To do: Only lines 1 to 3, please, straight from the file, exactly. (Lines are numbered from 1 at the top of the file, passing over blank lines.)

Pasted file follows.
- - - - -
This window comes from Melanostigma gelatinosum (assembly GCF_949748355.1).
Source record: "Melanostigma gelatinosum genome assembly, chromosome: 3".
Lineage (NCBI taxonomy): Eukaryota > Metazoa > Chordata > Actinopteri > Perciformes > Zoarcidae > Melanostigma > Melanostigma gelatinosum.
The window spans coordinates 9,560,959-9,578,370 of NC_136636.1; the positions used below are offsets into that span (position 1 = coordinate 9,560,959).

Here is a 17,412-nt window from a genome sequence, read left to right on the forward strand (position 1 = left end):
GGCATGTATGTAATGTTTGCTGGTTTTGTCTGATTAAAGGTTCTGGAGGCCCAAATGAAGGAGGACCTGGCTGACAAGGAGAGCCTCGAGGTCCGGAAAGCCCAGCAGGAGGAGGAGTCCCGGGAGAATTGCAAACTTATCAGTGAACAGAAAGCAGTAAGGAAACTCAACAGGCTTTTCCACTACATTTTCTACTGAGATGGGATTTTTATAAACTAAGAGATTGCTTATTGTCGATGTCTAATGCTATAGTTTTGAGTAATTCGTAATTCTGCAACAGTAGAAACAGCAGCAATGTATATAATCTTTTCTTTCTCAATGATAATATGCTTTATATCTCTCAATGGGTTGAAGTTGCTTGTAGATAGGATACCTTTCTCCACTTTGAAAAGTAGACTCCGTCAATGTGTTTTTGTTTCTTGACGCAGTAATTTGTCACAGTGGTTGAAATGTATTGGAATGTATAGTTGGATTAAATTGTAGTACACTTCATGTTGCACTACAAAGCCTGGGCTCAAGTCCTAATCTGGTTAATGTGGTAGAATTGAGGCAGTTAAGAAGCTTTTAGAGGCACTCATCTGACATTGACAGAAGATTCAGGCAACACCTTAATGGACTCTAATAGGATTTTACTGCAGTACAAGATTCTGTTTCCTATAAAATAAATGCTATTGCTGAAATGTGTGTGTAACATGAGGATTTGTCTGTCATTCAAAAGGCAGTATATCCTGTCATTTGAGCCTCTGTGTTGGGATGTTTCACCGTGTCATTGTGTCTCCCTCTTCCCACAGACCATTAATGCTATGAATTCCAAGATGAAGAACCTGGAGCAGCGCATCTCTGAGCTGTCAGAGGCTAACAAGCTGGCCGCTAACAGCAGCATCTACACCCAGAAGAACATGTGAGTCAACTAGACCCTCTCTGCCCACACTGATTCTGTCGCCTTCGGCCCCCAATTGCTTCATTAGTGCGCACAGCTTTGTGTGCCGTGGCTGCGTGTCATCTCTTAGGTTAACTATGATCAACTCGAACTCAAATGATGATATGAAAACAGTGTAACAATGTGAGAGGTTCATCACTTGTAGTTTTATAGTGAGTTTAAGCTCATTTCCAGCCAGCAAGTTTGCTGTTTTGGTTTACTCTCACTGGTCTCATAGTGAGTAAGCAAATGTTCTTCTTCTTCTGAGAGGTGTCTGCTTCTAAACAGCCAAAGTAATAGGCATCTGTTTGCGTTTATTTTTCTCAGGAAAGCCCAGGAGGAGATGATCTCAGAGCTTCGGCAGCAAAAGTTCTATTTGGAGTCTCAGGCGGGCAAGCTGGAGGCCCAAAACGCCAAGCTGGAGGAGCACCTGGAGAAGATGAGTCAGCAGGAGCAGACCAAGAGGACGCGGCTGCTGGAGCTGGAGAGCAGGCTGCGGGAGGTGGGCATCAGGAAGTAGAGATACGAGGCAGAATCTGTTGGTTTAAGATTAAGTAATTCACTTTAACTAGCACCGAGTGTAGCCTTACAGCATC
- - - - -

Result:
This window comes from Melanostigma gelatinosum (assembly GCF_949748355.1).
Source record: "Melanostigma gelatinosum genome assembly, chromosome: 3".
Lineage (NCBI taxonomy): Eukaryota > Metazoa > Chordata > Actinopteri > Perciformes > Zoarcidae > Melanostigma > Melanostigma gelatinosum.